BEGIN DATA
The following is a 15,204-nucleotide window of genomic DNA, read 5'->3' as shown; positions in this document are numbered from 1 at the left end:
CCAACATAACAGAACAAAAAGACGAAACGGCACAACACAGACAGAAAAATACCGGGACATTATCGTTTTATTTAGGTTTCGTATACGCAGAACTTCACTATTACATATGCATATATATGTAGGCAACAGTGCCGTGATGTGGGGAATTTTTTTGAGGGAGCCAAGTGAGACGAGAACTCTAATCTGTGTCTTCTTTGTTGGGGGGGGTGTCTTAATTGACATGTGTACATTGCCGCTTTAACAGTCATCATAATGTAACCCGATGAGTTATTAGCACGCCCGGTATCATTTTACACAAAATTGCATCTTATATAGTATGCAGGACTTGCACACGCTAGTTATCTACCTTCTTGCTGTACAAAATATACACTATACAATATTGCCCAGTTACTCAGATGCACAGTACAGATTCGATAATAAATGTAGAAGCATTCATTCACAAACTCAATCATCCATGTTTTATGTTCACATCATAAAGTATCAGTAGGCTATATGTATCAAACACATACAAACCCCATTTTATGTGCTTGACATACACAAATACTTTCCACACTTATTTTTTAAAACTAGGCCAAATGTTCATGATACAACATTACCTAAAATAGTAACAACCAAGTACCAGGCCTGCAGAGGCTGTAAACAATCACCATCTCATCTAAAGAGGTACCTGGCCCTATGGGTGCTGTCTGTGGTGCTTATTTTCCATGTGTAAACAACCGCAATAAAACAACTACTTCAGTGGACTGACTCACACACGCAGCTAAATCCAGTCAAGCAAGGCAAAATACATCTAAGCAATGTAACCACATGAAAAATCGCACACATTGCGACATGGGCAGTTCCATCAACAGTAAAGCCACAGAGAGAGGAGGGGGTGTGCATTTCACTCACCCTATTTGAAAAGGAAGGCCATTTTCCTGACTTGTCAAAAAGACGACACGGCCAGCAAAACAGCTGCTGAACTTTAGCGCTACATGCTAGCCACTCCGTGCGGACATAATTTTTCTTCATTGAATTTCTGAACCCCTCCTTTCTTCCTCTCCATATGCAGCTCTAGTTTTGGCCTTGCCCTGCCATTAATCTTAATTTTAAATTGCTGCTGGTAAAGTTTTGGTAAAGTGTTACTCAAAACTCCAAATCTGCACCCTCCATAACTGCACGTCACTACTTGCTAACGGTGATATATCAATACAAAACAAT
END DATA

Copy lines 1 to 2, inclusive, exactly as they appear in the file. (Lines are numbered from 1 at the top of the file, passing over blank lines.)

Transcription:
The following is a 15,204-nucleotide window of genomic DNA, read 5'->3' as shown; positions in this document are numbered from 1 at the left end:
CCAACATAACAGAACAAAAAGACGAAACGGCACAACACAGACAGAAAAATACCGGGACATTATCGTTTTATTTAGGTTTCGTATACGCAGAACTTCACTATTACATATGCATATATATGTAGGCAACAGTGCCGTGATGTGGGGAATTTTTTTGAGGGAGCCAAGTGAGACGAGAACTCTAATCTGTGTCTTCTTTGTTGGGGGGGGTGTCTTAATTGACATGTGTACATTGCCGCTTTAACAGTCATCATAATGTAACCCGATGAGTTATTAGCACGCCCGGTATCATTTTACACAAAATTGCATCTTATATAGTATGCAGGACTTGCACACGCTAGTTATCTACCTTCTTGCTGTACAAAATATACACTATACAATATTGCCCAGTTACTCAGATGCACAGTACAGATTCGATAATAAATGTAGAAGCATTCATTCACAAACTCAATCATCCATGTTTTATGTTCACATCATAAAGTATCAGTAGGCTATATGTATCAAACACATACAAACCCCATTTTATGTGCTTGACATACACAAATACTTTCCACACTTATTTTTTAAAACTAGGCCAAATGTTCATGATACAACATTACCTAAAATAGTAACAACCAAGTACCAGGCCTGCAGAGGCTGTAAACAATCACCATCTCATCTAAAGAGGTACCTGGCCCTATGGGTGCTGTCTGTGGTGCTTATTTTCCATGTGTAAACAACCGCAATAAAACAACTACTTCAGTGGACTGACTCACACACGCAGCTAAATCCAGTCAAGCAAGGCAAAATACATCTAAGCAATGTAACCACATGAAAAATCGCACACATTGCGACATGGGCAGTTCCATCAACAGTAAAGCCACAGAGAGAGGAGGGGGTGTGCATTTCACTCACCCTATTTGAAAAGGAAGGCCATTTTCCTGACTTGTCAAAAAGACGACACGGCCAGCAAAACAGCTGCTGAACTTTAGCGCTACATGCTAGCCACTCCGTGCGGACATAATTTTTCTTCATTGAATTTCTGAACCCCTCCTTTCTTCCTCTCCATATGCAGCTCTAGTTTTGGCCTTGCCCTGCCATTAATCTTAATTTTAAATTGCTGCTGGTAAAGTTTTGGTAAAGTGTTACTCAAAACTCCAAATCTGCACCCTCCATAACTGCACGTCACTACTTGCTAACGGTGATATATCAATACAAAACAAT